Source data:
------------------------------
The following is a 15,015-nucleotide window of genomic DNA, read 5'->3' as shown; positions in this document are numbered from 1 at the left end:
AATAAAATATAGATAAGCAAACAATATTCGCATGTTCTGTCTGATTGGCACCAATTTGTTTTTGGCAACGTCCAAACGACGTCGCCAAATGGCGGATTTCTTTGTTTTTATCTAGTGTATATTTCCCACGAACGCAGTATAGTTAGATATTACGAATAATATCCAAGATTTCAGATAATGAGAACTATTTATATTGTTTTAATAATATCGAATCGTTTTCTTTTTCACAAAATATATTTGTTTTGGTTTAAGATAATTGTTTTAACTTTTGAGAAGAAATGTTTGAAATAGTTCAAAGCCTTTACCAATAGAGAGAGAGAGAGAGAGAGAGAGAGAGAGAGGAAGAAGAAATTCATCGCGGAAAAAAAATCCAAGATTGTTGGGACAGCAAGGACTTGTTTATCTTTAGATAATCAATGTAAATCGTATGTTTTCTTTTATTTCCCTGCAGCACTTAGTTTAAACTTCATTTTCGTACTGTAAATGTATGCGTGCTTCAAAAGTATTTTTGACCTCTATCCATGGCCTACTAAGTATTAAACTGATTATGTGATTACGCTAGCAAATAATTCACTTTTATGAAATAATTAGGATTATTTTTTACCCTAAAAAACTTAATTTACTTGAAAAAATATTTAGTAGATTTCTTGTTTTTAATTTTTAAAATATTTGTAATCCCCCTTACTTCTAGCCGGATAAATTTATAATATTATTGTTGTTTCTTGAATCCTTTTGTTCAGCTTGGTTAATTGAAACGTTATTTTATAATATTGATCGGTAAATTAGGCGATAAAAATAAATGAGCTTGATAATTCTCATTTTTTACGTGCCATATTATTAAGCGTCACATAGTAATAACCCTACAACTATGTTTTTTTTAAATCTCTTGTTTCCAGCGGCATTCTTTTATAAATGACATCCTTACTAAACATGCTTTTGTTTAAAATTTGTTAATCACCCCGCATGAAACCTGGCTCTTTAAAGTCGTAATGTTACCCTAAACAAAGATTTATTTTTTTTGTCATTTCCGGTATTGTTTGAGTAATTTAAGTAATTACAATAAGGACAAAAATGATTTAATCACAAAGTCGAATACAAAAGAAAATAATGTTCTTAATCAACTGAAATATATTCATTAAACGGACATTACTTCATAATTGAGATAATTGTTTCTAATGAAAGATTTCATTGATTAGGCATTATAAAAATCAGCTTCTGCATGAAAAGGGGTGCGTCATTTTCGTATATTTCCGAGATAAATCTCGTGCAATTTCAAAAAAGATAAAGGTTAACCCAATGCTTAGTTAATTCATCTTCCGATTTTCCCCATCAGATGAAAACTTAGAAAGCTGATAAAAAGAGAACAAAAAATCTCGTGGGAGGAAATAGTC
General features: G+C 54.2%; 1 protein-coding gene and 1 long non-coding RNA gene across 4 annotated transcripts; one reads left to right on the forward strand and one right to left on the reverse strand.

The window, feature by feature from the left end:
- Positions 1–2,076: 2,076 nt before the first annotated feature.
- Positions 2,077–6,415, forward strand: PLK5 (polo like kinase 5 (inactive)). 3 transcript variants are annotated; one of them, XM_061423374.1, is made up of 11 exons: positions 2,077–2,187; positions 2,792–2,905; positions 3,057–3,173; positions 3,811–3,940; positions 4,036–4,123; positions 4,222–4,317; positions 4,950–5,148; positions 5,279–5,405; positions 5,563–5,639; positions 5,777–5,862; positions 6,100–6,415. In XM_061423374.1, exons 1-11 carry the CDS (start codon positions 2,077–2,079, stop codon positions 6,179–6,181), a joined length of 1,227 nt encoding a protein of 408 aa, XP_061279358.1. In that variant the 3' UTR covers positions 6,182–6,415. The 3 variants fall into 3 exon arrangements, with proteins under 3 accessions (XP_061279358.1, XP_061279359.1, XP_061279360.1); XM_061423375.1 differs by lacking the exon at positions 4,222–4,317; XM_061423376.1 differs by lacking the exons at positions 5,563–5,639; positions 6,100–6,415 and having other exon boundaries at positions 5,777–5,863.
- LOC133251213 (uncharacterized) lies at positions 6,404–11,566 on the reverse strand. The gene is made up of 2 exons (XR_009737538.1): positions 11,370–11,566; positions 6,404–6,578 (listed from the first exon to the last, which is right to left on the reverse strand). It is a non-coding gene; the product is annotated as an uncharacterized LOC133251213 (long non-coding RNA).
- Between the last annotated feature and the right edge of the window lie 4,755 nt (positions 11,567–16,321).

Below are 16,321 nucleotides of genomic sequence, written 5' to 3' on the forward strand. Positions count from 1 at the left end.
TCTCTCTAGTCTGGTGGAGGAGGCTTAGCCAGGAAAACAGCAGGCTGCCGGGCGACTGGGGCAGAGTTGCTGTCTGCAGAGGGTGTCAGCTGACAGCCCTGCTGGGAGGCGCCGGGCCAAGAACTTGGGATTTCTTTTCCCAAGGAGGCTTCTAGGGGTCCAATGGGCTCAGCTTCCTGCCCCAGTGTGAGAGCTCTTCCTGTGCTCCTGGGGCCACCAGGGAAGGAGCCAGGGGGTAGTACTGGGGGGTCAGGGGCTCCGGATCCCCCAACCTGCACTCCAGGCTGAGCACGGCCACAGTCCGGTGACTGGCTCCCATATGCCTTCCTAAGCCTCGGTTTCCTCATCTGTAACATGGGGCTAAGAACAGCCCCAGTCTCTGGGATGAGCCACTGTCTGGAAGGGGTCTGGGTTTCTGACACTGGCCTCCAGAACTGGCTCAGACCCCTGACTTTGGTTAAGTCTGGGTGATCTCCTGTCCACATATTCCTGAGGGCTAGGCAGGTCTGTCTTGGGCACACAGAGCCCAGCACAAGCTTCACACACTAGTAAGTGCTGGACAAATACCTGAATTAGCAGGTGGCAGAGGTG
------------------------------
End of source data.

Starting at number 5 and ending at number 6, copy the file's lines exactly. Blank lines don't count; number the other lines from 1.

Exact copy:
- Positions 1–2,076: 2,076 nt before the first annotated feature.
- Positions 2,077–6,415, forward strand: PLK5 (polo like kinase 5 (inactive)). 3 transcript variants are annotated; one of them, XM_061423374.1, is made up of 11 exons: positions 2,077–2,187; positions 2,792–2,905; positions 3,057–3,173; positions 3,811–3,940; positions 4,036–4,123; positions 4,222–4,317; positions 4,950–5,148; positions 5,279–5,405; positions 5,563–5,639; positions 5,777–5,862; positions 6,100–6,415. In XM_061423374.1, exons 1-11 carry the CDS (start codon positions 2,077–2,079, stop codon positions 6,179–6,181), a joined length of 1,227 nt encoding a protein of 408 aa, XP_061279358.1. In that variant the 3' UTR covers positions 6,182–6,415. The 3 variants fall into 3 exon arrangements, with proteins under 3 accessions (XP_061279358.1, XP_061279359.1, XP_061279360.1); XM_061423375.1 differs by lacking the exon at positions 4,222–4,317; XM_061423376.1 differs by lacking the exons at positions 5,563–5,639; positions 6,100–6,415 and having other exon boundaries at positions 5,777–5,863.